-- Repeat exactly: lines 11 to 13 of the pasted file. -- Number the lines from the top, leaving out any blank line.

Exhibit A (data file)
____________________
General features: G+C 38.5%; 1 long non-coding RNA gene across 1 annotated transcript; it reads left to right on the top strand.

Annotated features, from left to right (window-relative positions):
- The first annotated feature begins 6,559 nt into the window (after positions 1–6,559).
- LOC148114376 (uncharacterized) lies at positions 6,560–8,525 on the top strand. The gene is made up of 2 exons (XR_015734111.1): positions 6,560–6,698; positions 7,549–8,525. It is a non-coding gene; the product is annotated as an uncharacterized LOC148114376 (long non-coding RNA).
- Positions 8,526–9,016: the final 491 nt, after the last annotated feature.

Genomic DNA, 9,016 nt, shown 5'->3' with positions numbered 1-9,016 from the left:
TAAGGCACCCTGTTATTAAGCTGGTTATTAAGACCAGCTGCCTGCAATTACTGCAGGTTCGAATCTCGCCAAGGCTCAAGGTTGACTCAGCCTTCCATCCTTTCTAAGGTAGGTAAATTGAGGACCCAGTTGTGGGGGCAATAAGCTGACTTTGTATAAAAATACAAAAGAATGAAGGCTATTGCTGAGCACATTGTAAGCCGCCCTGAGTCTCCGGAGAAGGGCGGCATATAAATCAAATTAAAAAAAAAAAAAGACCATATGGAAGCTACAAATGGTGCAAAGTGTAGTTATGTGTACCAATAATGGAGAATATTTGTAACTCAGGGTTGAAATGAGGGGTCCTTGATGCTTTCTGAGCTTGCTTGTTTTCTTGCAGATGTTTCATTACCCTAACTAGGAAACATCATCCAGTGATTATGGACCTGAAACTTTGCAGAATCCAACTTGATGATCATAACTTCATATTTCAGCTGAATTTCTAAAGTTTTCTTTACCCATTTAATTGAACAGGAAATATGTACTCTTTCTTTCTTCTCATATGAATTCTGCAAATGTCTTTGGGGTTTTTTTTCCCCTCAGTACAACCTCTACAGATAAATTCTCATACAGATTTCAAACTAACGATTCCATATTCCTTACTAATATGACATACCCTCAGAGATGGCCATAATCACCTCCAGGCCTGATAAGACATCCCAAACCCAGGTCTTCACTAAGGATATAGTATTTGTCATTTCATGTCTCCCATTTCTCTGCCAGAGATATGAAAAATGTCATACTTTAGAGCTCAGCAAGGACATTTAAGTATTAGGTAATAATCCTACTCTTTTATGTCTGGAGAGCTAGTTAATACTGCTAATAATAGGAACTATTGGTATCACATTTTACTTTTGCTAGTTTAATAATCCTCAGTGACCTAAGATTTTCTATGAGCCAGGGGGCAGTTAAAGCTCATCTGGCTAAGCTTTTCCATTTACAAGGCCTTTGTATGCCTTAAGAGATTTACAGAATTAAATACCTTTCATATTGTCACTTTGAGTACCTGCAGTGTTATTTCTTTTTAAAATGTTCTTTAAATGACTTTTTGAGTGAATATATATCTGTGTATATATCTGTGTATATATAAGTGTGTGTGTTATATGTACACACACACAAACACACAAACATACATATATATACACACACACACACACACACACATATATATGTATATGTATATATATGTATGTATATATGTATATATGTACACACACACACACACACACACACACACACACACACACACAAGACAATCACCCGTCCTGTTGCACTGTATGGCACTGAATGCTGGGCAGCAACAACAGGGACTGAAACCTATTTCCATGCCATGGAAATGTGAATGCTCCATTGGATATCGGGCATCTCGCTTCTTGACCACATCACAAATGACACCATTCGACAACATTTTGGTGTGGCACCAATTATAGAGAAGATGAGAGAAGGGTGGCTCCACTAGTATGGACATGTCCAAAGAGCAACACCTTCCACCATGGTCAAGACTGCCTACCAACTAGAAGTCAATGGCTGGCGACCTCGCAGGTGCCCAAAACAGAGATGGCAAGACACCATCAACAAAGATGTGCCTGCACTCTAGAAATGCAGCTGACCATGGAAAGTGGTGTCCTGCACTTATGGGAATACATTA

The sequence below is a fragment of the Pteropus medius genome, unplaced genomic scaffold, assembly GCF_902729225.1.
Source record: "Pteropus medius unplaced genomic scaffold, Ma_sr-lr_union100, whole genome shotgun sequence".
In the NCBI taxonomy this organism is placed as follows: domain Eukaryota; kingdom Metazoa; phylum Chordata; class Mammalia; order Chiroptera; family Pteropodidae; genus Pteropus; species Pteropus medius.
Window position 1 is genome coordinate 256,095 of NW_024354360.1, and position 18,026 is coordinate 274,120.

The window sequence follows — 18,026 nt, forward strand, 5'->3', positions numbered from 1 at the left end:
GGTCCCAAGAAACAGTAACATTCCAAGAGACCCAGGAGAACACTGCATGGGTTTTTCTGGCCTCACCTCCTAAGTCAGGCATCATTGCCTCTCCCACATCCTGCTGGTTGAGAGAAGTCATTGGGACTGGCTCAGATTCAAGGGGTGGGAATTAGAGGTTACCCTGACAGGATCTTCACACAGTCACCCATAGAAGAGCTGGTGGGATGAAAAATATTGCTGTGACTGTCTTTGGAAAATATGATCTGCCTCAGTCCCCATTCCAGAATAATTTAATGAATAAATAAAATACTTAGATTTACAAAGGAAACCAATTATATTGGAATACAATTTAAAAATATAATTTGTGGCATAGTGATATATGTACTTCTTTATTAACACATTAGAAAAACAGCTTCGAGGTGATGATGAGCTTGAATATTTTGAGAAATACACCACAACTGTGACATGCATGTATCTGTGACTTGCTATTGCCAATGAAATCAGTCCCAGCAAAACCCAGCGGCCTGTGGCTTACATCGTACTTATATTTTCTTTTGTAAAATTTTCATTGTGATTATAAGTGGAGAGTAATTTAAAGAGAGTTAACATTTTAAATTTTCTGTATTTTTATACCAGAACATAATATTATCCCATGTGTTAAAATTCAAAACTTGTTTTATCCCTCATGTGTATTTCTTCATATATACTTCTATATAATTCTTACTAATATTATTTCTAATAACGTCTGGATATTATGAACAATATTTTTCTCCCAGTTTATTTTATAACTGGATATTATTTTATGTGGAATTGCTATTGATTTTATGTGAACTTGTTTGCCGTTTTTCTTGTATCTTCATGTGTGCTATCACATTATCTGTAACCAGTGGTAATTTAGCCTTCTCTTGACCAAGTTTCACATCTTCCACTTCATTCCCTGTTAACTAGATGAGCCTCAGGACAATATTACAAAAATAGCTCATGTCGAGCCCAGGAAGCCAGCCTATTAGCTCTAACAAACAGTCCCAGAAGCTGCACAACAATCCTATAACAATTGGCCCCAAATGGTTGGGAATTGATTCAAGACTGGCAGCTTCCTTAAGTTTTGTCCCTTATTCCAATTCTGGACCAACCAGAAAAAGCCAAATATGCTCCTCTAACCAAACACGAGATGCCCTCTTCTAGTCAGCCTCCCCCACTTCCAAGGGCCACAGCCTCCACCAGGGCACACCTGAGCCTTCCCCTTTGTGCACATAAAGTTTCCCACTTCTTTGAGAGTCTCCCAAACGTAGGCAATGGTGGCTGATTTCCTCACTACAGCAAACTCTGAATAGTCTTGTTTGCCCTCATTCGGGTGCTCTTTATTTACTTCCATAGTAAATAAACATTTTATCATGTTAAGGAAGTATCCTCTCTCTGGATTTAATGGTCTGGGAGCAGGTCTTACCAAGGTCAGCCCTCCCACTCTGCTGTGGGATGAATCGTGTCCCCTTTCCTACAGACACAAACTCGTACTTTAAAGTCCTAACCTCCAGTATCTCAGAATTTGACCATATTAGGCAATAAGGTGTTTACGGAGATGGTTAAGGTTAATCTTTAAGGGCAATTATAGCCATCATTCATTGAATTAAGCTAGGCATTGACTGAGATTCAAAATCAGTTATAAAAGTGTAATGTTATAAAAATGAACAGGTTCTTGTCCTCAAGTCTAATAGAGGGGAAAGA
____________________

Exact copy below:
Window position 1 is genome coordinate 256,095 of NW_024354360.1, and position 18,026 is coordinate 274,120.

The window sequence follows — 18,026 nt, forward strand, 5'->3', positions numbered from 1 at the left end:
GGTCCCAAGAAACAGTAACATTCCAAGAGACCCAGGAGAACACTGCATGGGTTTTTCTGGCCTCACCTCCTAAGTCAGGCATCATTGCCTCTCCCACATCCTGCTGGTTGAGAGAAGTCATTGGGACTGGCTCAGATTCAAGGGGTGGGAATTAGAGGTTACCCTGACAGGATCTTCACACAGTCACCCATAGAAGAGCTGGTGGGATGAAAAATATTGCTGTGACTGTCTTTGGAAAATATGATCTGCCTCAGTCCCCATTCCAGAATAATTTAATGAATAAATAAAATACTTAGATTTACAAAGGAAACCAATTATATTGGAATACAATTTAAAAATATAATTTGTGGCATAGTGATATATGTACTTCTTTATTAACACATTAGAAAAACAGCTTCGAGGTGATGATGAGCTTGAATATTTTGAGAAATACACCACAACTGTGACATGCATGTATCTGTGACTTGCTATTGCCAATGAAATCAGTCCCAGCAAAACCCAGCGGCCTGTGGCTTACATCGTACTTATATTTTCTTTTGTAAAATTTTCATTGTGATTATAAGTGGAGAGTAATTTAAAGAGAGTTAACATTTTAAATTTTCTGTATTTTTATACCAGAACATAATATTATCCCATGTGTTAAAATTCAAAACTTGTTTTATCCCTCATGTGTATTTCTTCATATATACTTCTATATAATTCTTACTAATATTATTTCTAATAACGTCTGGATATTATGAACAATATTTTTCTCCCAGTTTATTTTATAACTGGATATTATTTTATGTGGAATTGCTATTGATTTTATGTGAACTTGTTTGCCGTTTTTCTTGTATCTTCATGTGTGCTATCACATTATCTGTAACCAGTGGTAATTTAGCCTTCTCTTGACCAAGTTTCACATCTTCCACTTCATTCCCTGTTAACTAGATGAGCCTCAGGACAATATTACAAAAATAGCTCATGTCGAGCCCAGGAAGCCAGCCTATTAGCTCTAACAAACAGTCCCAGAAGCTGCACAACAATCCTATAACAATTGGCCCCAAATGGTTGGGAATTGATTCAAGACTGGCAGCTTCCTTAAGTTTTGTCCCTTATTCCAATTCTGGACCAACCAGAAAAAGCCAAATATGCTCCTCTAACCAAACACGAGATGCCCTCTTCTAGTCAGCCTCCCCCACTTCCAAGGGCCACAGCCTCCACCAGGGCACACCTGAGCCTTCCCCTTTGTGCACATAAAGTTTCCCACTTCTTTGAGAGTCTCCCAAACGTAGGCAATGGTGGCTGATTTCCTCACTACAGCAAACTCTGAATAGTCTTGTTTGCCCTCATTCGGGTGCTCTTTATTTACTTCCATAGTAAATAAACATTTTATCATGTTAAGGAAGTATCCTCTCTCTGGATTTAATGGTCTGGGAGCAGGTCTTACCAAGGTCAGCCCTCCCACTCTGCTGTGGGATGAATCGTGTCCCCTTTCCTACAGACACAAACTCGTACTTTAAAGTCCTAACCTCCAGTATCTCAGAATTTGACCATATTAGGCAATAAGGTGTTTACGGAGATGGTTAAGGTTAATCTTTAAGGGCAATTATAGCCATCATTCATTGAATTAAGCTAGGCATTGACTGAGATTCAAAATCAGTTATAAAAGTGTAATGTTATAAAAATGAACAGGTTCTTGTCCTCAAGTCTAATAGAGGGGAAAGA